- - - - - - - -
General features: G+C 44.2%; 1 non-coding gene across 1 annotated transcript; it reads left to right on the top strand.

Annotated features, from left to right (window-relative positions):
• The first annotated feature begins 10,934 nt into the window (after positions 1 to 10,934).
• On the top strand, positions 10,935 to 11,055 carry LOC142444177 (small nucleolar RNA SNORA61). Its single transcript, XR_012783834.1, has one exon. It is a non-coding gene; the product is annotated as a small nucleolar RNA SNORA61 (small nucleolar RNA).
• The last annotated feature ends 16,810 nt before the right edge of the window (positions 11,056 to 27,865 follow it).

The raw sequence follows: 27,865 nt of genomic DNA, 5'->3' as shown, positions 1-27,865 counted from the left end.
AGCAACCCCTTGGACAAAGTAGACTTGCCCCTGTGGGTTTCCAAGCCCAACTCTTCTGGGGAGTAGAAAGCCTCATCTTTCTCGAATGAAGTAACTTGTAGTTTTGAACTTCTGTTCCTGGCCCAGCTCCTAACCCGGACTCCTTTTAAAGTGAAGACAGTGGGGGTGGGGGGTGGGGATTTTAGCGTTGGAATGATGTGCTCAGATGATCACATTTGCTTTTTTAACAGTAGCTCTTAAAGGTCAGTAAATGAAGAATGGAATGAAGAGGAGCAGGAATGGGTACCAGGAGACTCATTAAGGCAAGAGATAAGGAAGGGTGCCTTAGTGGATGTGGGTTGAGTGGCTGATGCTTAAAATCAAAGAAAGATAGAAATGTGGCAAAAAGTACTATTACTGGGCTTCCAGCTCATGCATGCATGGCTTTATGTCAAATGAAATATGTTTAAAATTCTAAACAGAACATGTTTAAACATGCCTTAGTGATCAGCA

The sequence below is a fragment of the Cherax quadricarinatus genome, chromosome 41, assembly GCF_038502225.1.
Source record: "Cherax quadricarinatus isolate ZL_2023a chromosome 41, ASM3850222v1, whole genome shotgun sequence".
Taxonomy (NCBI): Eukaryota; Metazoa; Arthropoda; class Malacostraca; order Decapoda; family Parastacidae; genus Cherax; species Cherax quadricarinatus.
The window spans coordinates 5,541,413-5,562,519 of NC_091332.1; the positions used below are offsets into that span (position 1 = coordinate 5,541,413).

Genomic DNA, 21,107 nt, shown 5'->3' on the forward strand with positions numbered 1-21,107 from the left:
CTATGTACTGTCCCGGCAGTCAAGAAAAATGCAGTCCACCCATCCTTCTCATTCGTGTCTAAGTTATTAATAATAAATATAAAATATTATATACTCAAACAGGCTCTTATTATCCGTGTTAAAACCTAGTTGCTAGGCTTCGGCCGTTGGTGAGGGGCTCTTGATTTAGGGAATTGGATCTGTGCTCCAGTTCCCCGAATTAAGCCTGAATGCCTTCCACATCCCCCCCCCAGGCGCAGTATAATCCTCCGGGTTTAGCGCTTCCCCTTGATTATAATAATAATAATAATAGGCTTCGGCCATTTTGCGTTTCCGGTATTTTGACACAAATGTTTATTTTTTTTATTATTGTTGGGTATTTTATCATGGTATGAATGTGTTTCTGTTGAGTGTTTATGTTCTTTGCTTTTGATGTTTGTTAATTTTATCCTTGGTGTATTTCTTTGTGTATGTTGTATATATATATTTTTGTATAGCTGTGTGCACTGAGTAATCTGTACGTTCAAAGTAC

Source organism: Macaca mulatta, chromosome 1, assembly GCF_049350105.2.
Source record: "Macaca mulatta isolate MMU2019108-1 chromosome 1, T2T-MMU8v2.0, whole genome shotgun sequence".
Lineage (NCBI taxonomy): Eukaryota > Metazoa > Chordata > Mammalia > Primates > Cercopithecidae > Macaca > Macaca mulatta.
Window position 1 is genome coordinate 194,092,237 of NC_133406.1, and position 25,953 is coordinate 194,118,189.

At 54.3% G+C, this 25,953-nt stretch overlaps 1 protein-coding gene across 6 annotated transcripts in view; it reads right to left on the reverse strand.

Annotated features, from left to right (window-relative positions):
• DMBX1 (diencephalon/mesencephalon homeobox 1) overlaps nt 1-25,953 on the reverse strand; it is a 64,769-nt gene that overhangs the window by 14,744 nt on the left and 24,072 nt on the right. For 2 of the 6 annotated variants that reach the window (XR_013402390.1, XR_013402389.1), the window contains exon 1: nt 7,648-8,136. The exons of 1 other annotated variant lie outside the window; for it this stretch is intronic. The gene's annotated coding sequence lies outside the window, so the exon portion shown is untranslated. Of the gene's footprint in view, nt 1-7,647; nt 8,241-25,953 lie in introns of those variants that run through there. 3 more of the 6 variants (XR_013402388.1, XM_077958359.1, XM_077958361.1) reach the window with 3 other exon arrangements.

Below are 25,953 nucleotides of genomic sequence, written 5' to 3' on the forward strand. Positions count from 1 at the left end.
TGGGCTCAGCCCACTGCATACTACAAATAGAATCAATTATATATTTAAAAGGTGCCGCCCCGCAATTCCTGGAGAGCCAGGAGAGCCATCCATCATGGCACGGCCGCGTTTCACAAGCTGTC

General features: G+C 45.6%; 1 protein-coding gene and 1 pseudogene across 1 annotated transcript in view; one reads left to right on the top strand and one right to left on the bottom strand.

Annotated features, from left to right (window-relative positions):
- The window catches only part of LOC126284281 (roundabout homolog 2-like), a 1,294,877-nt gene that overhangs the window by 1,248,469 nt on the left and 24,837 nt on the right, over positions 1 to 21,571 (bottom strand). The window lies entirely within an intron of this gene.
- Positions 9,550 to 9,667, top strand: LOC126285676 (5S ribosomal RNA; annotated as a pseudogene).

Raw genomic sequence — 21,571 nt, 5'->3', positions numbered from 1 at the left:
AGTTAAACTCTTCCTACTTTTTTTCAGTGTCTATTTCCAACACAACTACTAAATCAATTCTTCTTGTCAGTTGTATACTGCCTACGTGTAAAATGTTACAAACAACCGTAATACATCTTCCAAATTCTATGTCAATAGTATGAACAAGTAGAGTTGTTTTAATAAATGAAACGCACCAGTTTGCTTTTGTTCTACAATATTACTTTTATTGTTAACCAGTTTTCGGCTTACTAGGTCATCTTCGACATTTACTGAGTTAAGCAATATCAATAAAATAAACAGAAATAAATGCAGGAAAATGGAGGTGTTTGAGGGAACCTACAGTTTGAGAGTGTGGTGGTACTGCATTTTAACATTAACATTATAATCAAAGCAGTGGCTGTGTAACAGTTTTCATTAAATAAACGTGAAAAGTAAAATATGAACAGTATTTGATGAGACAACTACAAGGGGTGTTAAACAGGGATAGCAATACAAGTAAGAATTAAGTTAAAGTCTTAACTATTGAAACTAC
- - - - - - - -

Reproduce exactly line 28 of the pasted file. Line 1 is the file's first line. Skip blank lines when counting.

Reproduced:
AGTTAAACTCTTCCTACTTTTTTTCAGTGTCTATTTCCAACACAACTACTAAATCAATTCTTCTTGTCAGTTGTATACTGCCTACGTGTAAAATGTTACAAACAACCGTAATACATCTTCCAAATTCTATGTCAATAGTATGAACAAGTAGAGTTGTTTTAATAAATGAAACGCACCAGTTTGCTTTTGTTCTACAATATTACTTTTATTGTTAACCAGTTTTCGGCTTACTAGGTCATCTTCGACATTTACTGAGTTAAGCAATATCAATAAAATAAACAGAAATAAATGCAGGAAAATGGAGGTGTTTGAGGGAACCTACAGTTTGAGAGTGTGGTGGTACTGCATTTTAACATTAACATTATAATCAAAGCAGTGGCTGTGTAACAGTTTTCATTAAATAAACGTGAAAAGTAAAATATGAACAGTATTTGATGAGACAACTACAAGGGGTGTTAAACAGGGATAGCAATACAAGTAAGAATTAAGTTAAAGTCTTAACTATTGAAACTAC